MOVIE REVIEW: Ellen Adarna and Arnold Reyes give moving performances in Ang Tag-araw ni Twinkle

Ellen Adarna is radiant onscreen as Twinkle Marie Payawan. Cris Villanueva (wearing gray shirt) plays retired General Payawan while Arnold Reyes arouses sympathy as Ka Ruben in Gil Portes' family drama Ang Tag-Araw ni Twinkle. This film is one of the entries in the 2013 Sineng Pambansa National Film Festival All Masters Edition.



Director Gil Portes’ Ang Tag-Araw ni Twinkle is a teenage coming-of-age story with a twist. Twinkle (Ellen Adarna) is the rebellious daughter of retired Army General Cenon Payawan (Cris Villanueva). Twinkle has a drug problem that sends her on a downward spiral.

Twinkle’s past and present collide when a mysterious stranger appears at their doorstep. Ka Ruben (Arnold Reyes), a former New People’s Army (NPA) rebel, demands to meet Twinkle, whom he believes is his daughter.

Eighteen years before, an NPA Camp was overrun by soldiers led by Cenon Payawan, who was a military officer back then. Cenon found an infant and believed her to be an orphan. He took the baby home to his barren wife, they named her Twinkle Marie and raised the child as their own.

Flash forward to the present. Ka Ruben convinces Cenon to let him talk to his daughter even for just one hour. He is dying of colon cancer. Cenon eventually agrees. Twinkle learns that she is adopted and she meets her biological father for the first time.

Right after Twinkle meets Ka Ruben, her adoptive parents force her to go to drug rehab. Twinkle and Ka Ruben cross paths again when she requests her biological father to be a part of her rehabilitation process. Twinkle’s recovery parallels Ka Ruben’s failing health. Father and daughter make up for lost time. Along the way, Twinkle’s “two fathers”—Ka Ruben and Cenon—discover that, despite their opposing ideologies, they can find a middle ground and even form a friendship.

The acting is commendable. Newcomer Ellen Adarna convincingly portrays the conflicting emotions and growing pains a teenager feels. Twinkle is not the typical squeaky clean heroine—she has a lot of rough edges. Ellen shows Twinkle’s flaws and her vulnerability as well. The former FHM cover girl is radiant on screen, even as her character battles the inner turmoil of overcoming her addiction.



Ellen Adarna does well as Twinkle, also known as Kalay (short for Kalayaan) in Ang Tag-Araw ni Twinkle


Arnold Reyes as Ka Ruben stole the movie. He is the heart of the story. As a man who lost his daughter, Arnold makes you feel the emotional baggage that he carries in every scene. Arnold’s dramatic weight loss gives Ka Ruben an endearing frailty. Although his character is physically weak, his will is strong, and this makes him very sympathetic.



Arnold Reyes is a former NPA rebel-turned-colon cancer patient seeking to make up for lost time with his daughter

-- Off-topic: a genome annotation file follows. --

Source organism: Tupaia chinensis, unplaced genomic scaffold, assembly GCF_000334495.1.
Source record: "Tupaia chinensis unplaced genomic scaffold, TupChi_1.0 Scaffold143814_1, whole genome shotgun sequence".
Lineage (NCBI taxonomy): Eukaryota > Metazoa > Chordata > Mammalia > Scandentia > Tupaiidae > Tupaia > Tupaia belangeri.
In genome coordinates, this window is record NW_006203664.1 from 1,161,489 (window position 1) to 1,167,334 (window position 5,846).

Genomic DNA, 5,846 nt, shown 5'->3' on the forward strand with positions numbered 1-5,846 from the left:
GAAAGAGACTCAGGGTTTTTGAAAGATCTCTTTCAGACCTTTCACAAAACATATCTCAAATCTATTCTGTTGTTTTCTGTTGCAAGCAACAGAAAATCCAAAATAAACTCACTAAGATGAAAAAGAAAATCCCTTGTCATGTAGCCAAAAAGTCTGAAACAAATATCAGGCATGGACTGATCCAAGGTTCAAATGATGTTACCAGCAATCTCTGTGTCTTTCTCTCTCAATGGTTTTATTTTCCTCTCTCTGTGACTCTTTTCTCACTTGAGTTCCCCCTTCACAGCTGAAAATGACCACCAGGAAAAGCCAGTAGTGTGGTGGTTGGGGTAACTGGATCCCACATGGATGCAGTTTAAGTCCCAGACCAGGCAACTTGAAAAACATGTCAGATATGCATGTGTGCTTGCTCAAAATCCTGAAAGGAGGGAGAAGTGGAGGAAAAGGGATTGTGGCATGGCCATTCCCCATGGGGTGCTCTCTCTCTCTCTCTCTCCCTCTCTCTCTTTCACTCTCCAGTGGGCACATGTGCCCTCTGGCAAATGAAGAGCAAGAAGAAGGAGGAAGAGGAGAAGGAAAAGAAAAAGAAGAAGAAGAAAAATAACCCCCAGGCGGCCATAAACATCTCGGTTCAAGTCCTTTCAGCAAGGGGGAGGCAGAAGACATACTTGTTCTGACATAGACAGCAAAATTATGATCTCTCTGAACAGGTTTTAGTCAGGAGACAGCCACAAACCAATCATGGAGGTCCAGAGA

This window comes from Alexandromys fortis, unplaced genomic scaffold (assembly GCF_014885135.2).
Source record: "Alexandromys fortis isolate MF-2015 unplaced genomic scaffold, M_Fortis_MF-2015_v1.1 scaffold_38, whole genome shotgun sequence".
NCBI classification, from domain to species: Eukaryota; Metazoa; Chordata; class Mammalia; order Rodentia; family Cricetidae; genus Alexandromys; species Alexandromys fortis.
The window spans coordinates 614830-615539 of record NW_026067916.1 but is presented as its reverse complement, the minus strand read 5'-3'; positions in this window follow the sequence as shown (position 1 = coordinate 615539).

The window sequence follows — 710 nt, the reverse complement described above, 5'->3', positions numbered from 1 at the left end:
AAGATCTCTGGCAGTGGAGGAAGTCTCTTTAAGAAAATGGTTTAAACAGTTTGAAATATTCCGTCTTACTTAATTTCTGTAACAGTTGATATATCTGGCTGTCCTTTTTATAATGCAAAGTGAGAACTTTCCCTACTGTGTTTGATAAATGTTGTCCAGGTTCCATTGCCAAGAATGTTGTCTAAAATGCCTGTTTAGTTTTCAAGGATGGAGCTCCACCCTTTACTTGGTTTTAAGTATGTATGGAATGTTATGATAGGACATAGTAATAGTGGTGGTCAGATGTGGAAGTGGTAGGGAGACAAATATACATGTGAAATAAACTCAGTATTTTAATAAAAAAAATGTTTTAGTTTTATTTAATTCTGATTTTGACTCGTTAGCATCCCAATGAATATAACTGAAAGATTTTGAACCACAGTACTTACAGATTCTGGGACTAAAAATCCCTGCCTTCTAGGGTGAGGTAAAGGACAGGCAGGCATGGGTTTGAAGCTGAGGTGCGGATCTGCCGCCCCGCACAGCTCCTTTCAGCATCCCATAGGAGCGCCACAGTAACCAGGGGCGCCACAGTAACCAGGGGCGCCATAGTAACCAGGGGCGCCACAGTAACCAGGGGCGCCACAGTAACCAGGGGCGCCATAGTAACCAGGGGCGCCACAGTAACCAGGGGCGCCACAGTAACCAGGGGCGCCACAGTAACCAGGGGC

Cris Villanueva and Rina Reyes bring out the lighter side of the film. As Twinkle’s bickering parents, their scenes play out like a family sitcom. They capture the frustration parents feel as they try to reach out to a teenager who shuts them out. Cris seems a bit too young to play a retired Army General though. He lacks the intimidating and impassive quality a military man of his stature would be expected to have.

The movie has a lot of dramatic plot points, but the conflicts are too easily resolved. Twinkle quickly bonds with her biological father even though she’s never known about him.



Twinkle feeds Ka Ruben as his body is ravaged by cancer


Ka Ruben forgives Cenon and his wife for taking away his daughter as soon as they agree to let him see Twinkle. Cenon is against Ka Ruben at first, but he warms up to the NPA rebel quite easily in spite of their conflicting ideologies. It might have been more interesting if Ka Ruben and Cenon had clashed more.

Even Twinkle’s rehabilitation seems like a walk in the park. You don’t feel Twinkle’s desperate need to get a fix. The movie’s depiction of drug addiction is quite simplistic.

At times, the movie tends to be preachy about the dangers of substance abuse. It might have been better if the focus had been more on the family’s unique situation rather than the teenager’s quickly resolved drug abuse problem.

The movie has depth and is refreshingly optimistic. The story is heartfelt. There are a lot of feel-good moments. You may need some tissues to wipe away your tears during certain parts of the movie. The film also explores complex political issues in a way that doesn’t alienate viewers. This is a feat in itself.

Ang Tag-araw ni Twinkle is Director Gil Portes’ entry to the Sineng Pambansa National Film Festival All Masters Edition, a showcase of films from some of the country’s most accomplished veteran filmmakers. This family drama will be shown until September 17 in SM cinemas nationwide.



For screening schedules, CLICK HERE.



Ed's Note: The "PEP Review" section carries the views of individual reviewers, and does not necessarily reflect the views of the PEP editorial staff.


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